Summary of studies and guidance highlighted by stakeholders

The study contains an audit of referrals for abnormal red reflex following a poster campaign in GP practices and hospitals in east London. The author notes that 'darkly pigmented races' often have duller red reflex, which can be a common cause of misdiagnosis; this is an anecdotal opinion from the author and not connected to the research itself.

The handbook contains a section on how to conduct the 'red reflex examination', not referred to as the fundal reflex but acknowledges that 'the reflex can be less bright and appear magnolia in colour in black, Asian or minority ethnic babies' and recommends assessing their parents as an indicator of what could be considered normal.

WHO guidance on screening for abnormalities at birth and referred to as red reflex. Red reflex is the term used throughout.

A diagnostic accuracy study assessing the accuracy of different tools for detecting red reflex. There does not appear to be any information about variability of red reflex in people from different ethnic groups.

Expert advice

We consulted with an ophthalmologist registered on the NICE expert adviser panel for a clinical perspective on changing the wording. They agreed that it was not red in all children, but the clinical community were used to describing it this way. As a compromise, they suggested the wording be amended to absent fundal ('red') reflex, which was also suggested by 1 of the stakeholders who raised the issue. They also requested the wording be amended to absent or abnormal as the reflex is frequently abnormal, which would also warrant further investigation. They flagged that the same wording should also be used in recommendation 1.30.1 in NICE's guideline on suspected neurological conditions, which also references red reflex.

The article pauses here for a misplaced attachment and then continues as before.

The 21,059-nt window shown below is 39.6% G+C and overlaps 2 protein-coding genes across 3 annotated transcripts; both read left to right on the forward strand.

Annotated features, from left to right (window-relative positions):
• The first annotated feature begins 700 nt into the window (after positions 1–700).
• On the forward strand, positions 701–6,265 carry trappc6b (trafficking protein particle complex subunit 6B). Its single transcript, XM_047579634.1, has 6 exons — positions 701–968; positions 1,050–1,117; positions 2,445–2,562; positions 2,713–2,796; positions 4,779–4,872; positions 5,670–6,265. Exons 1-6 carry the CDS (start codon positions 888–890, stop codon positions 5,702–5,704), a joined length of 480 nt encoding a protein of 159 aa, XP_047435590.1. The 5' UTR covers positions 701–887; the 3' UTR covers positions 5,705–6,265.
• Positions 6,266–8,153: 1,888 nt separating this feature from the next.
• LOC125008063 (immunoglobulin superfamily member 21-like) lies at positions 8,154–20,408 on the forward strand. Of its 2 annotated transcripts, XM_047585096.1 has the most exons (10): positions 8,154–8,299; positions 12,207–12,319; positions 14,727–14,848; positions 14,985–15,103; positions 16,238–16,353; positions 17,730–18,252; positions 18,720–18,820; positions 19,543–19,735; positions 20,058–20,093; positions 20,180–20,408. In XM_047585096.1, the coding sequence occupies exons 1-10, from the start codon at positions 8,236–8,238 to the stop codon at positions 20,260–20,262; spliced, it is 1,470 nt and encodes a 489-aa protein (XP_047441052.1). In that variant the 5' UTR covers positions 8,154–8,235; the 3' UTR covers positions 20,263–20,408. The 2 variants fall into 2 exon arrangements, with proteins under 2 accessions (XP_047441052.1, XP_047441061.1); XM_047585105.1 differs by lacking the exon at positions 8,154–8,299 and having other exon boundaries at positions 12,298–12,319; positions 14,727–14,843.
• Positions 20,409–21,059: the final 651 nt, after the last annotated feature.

NICE clinical adviser input

NICE's clinical adviser noted that the purpose of the 2 guidelines is to improve efficiency of NHS referrals, not to ensure that 100% of all abnormal cases are referred. Because the addition of 'abnormal' has been suggested by only 1 person, and because it could reduce the efficiency of referrals, their view was that the recommendation wording should be amended to absent fundal ('red') reflex.


There appears to be broad consensus that 'red' reflex is an inaccurate description for the reflex found in non-white populations. The original guideline committee refer to this variability in reflex colour among people from different ethnic groups; however, they concluded that referring to it as red reflex did not create a health inequality and higher referral rates were not an issue. Stakeholders have subsequently noted that this is a health inequality issue and that over-referral of people in this population is leading to extra worry and stress for these children and their families, aside from being an unnecessary extra burden on services. The evidence highlighted by stakeholders so far appears to be anecdotal; however, St Andrew's University have conducted research that is currently undergoing peer review and awaiting publication, and the topic expert we consulted agreed with the stakeholder consensus views.

Overall decision

The wording should be amended from absent red reflex to absent fundal ('red') reflex in recommendation 1.12.2 in NICE's guideline on suspected cancer and recommendation 1.30.1 in NICE's guideline on suspected neurological conditions.